Centro Zaffiria uses the Bruno Munari® method, learned on a specific three-year training course. The method, developed by the artist and designer Bruno Munari, an expert in visual communication, provides:

  • A detailed approach to the learning space
  • A study of manual activities, techniques, surfaces and composition rules that are given to the child to independently create images and visual stories
  • A study of innovative materials
  • Tips on how to use tools from the world of crafts, visual communication and objects of daily use
  • A first step of research and experimentation; a second step of planning images and visual compositions
  • The acceptance of mistakes as a new creative opportunity
  • The importance of limits and restrictions to creativity
  • The production of wonder and discovery

The adult suggests a ‘playing action’ to start the workshop and every child starts using tools and materials to discover potentials and limits.

Teachers welcome children in the classroom. At 9:30 they begin with an educational activity called ‘The Corner’ – children have to sit in a circle and share their opinions about a short story or a specific topic introduced with a question. Centro Zaffiria has developed several stories – often supported by pictures – that teachers can read to the children. These stories are aimed at stimulating debate among children, helping them to express their ideas and opinions. Children are therefore invited to a space where they can work together with professionals from Centro Zaffiria to represent ‘with their hands/in a manual and practical way’ the ideas expressed in ‘The Corner’. The experiences children have at school are backed up by home activities. Parents go through daily rituals and situations in which the family members use media that sometimes give rise to conflict (i.e. going to sleep, having lunch or dinner, coming home from school, waiting at a restaurant, enjoying free time at weekends). They have to try, on the one hand, to understand the role of the media for their children and to build a daily space for media usage, and on the other hand, to organize alternative activities.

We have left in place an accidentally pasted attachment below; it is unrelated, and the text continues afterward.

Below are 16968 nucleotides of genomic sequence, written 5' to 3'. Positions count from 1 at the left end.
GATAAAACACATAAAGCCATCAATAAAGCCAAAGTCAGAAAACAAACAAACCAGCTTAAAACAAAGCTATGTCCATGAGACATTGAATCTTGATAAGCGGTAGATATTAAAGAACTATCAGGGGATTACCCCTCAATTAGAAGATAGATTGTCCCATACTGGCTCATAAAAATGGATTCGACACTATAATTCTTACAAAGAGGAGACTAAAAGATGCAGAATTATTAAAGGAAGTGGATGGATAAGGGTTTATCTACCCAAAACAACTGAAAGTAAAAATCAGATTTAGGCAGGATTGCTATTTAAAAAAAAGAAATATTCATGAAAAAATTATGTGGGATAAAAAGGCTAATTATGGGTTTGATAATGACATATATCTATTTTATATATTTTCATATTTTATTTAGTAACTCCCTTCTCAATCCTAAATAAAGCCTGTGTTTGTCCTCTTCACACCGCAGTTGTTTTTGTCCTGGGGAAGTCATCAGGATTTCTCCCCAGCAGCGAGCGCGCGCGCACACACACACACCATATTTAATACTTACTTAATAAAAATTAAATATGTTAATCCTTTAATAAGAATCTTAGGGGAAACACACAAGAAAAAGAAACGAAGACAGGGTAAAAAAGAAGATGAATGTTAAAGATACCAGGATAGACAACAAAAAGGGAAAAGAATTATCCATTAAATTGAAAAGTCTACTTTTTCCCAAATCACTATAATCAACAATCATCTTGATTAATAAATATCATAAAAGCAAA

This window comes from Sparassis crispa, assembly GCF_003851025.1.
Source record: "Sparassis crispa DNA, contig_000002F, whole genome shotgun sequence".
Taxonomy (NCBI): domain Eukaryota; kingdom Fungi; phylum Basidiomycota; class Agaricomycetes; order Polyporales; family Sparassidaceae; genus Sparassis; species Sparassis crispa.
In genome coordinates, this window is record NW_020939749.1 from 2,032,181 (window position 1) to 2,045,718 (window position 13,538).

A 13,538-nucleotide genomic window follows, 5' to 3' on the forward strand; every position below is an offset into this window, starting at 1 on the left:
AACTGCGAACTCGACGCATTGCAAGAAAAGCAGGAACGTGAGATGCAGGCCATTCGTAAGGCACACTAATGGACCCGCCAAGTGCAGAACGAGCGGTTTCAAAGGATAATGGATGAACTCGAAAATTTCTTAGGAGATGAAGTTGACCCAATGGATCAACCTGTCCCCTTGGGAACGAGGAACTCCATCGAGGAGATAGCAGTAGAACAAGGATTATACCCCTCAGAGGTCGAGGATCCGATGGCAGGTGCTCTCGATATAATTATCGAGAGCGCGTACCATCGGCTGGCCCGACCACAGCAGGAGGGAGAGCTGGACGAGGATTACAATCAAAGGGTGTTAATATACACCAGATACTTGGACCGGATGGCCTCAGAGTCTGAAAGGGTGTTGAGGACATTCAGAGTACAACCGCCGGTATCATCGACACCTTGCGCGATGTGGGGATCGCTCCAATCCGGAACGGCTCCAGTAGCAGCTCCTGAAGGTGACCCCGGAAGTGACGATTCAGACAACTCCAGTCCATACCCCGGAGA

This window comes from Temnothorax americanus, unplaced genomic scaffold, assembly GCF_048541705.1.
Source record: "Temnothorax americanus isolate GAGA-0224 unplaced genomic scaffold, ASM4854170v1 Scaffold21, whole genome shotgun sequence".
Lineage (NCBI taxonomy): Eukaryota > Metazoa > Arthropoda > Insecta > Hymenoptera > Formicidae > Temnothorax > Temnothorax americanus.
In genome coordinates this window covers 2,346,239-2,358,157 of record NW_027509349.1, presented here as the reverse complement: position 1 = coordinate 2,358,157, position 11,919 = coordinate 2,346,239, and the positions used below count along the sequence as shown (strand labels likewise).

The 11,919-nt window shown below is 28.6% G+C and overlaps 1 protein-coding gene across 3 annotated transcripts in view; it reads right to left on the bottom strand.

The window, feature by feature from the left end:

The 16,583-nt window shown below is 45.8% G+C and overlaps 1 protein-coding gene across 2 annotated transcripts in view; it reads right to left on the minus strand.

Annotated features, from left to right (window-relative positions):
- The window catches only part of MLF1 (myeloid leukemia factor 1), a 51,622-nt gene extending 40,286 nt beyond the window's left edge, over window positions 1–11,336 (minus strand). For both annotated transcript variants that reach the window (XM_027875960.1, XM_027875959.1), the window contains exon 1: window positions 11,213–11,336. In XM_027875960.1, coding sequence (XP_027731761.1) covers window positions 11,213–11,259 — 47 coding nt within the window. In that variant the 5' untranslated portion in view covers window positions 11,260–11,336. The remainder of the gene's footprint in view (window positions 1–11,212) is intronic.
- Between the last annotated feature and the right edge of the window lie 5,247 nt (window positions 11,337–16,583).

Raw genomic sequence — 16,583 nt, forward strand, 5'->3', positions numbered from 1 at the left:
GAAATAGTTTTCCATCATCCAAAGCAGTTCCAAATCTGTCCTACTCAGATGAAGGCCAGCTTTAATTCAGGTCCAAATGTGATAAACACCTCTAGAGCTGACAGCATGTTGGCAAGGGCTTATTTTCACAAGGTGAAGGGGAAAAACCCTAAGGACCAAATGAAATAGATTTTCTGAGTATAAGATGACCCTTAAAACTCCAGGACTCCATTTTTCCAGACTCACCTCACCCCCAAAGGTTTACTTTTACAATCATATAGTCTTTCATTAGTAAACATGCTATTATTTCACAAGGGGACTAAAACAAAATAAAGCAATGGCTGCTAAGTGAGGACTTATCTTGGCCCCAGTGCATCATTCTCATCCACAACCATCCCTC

An aspect we pay special attention to is the interaction between families, living spaces and local communities. The media provide a wider view than a family – which actually is at the heart of the project. The involvement of schools, libraries, museums and other (public) spaces allows the project to promote media education as a tool to support the creation of coherent communities.

We always have to choose among different positive and necessary actions, according to their importance, since the available resources are limited and it is not possible to finance all the activities at the same time.

Access to the project by families who are in need of the educational support offered should be easier. Most of the families that take part in the activities are aware of the importance of media education, while those that are not too keen on participating often ignore the relationship between media and people – in some cases, these families have problems, live in difficult conditions or, simply, don’t feel the need to undergo media education.

Contact person: Alessandra Falconi


Link to website:

Photos of the project!!!

“My daughters and I made a deal: every page they read in a book of their own choice gives them the right to spend one minute watching TV or using a computer. If they read 20 pages they can watch a cartoon for 20 minutes.” – Parent

“It would be really great if Mom and Dad could stop using that computer or tablet for a while!” – Child